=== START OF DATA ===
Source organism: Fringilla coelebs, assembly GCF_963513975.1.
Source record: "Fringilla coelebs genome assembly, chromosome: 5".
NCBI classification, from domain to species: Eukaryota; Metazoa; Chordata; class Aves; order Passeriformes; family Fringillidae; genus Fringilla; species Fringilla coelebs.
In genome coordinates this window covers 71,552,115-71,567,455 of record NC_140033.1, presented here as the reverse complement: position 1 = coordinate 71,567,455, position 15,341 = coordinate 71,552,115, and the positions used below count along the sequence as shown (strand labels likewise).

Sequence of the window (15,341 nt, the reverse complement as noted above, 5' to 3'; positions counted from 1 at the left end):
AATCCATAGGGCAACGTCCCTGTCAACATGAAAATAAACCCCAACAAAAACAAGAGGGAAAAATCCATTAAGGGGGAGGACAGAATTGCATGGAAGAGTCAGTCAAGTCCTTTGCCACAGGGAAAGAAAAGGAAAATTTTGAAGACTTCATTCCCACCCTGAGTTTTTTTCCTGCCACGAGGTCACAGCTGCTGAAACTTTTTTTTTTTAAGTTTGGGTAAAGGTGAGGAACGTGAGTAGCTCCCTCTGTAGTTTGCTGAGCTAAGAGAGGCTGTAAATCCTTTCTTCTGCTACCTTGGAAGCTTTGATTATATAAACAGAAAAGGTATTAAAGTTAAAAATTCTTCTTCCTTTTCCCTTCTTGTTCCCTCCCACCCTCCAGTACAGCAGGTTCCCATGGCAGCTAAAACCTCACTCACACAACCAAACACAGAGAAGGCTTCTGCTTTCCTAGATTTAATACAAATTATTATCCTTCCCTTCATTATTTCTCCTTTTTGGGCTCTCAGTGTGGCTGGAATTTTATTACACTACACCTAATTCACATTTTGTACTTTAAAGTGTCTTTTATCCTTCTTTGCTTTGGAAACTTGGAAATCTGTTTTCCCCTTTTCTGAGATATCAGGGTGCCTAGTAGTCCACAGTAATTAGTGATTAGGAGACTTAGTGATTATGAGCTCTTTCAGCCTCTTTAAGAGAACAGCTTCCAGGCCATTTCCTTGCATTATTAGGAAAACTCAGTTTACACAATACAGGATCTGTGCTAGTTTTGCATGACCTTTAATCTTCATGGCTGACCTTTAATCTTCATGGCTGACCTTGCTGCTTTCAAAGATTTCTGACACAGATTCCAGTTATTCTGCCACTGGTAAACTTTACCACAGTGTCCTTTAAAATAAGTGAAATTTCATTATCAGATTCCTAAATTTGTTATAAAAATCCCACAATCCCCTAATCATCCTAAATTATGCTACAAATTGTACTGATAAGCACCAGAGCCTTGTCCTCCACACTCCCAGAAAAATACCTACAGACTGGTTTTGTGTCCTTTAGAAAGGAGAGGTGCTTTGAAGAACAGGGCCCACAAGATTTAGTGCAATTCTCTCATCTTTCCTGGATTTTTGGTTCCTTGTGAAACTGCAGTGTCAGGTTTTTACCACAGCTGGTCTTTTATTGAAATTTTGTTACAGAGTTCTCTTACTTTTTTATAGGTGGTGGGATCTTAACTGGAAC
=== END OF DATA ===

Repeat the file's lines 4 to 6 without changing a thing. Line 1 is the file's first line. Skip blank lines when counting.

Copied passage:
In genome coordinates this window covers 71,552,115-71,567,455 of record NC_140033.1, presented here as the reverse complement: position 1 = coordinate 71,567,455, position 15,341 = coordinate 71,552,115, and the positions used below count along the sequence as shown (strand labels likewise).

Sequence of the window (15,341 nt, the reverse complement as noted above, 5' to 3'; positions counted from 1 at the left end):
AATCCATAGGGCAACGTCCCTGTCAACATGAAAATAAACCCCAACAAAAACAAGAGGGAAAAATCCATTAAGGGGGAGGACAGAATTGCATGGAAGAGTCAGTCAAGTCCTTTGCCACAGGGAAAGAAAAGGAAAATTTTGAAGACTTCATTCCCACCCTGAGTTTTTTTCCTGCCACGAGGTCACAGCTGCTGAAACTTTTTTTTTTTAAGTTTGGGTAAAGGTGAGGAACGTGAGTAGCTCCCTCTGTAGTTTGCTGAGCTAAGAGAGGCTGTAAATCCTTTCTTCTGCTACCTTGGAAGCTTTGATTATATAAACAGAAAAGGTATTAAAGTTAAAAATTCTTCTTCCTTTTCCCTTCTTGTTCCCTCCCACCCTCCAGTACAGCAGGTTCCCATGGCAGCTAAAACCTCACTCACACAACCAAACACAGAGAAGGCTTCTGCTTTCCTAGATTTAATACAAATTATTATCCTTCCCTTCATTATTTCTCCTTTTTGGGCTCTCAGTGTGGCTGGAATTTTATTACACTACACCTAATTCACATTTTGTACTTTAAAGTGTCTTTTATCCTTCTTTGCTTTGGAAACTTGGAAATCTGTTTTCCCCTTTTCTGAGATATCAGGGTGCCTAGTAGTCCACAGTAATTAGTGATTAGGAGACTTAGTGATTATGAGCTCTTTCAGCCTCTTTAAGAGAACAGCTTCCAGGCCATTTCCTTGCATTATTAGGAAAACTCAGTTTACACAATACAGGATCTGTGCTAGTTTTGCATGACCTTTAATCTTCATGGCTGACCTTTAATCTTCATGGCTGACCTTGCTGCTTTCAAAGATTTCTGACACAGATTCCAGTTATTCTGCCACTGGTAAACTTTACCACAGTGTCCTTTAAAATAAGTGAAATTTCATTATCAGATTCCTAAATTTGTTATAAAAATCCCACAATCCCCTAATCATCCTAAATTATGCTACAAATTGTACTGATAAGCACCAGAGCCTTGTCCTCCACACTCCCAGAAAAATACCTACAGACTGGTTTTGTGTCCTTTAGAAAGGAGAGGTGCTTTGAAGAACAGGGCCCACAAGATTTAGTGCAATTCTCTCATCTTTCCTGGATTTTTGGTTCCTTGTGAAACTGCAGTGTCAGGTTTTTACCACAGCTGGTCTTTTATTGAAATTTTGTTACAGAGTTCTCTTACTTTTTTATAGGTGGTGGGATCTTAACTGGAAC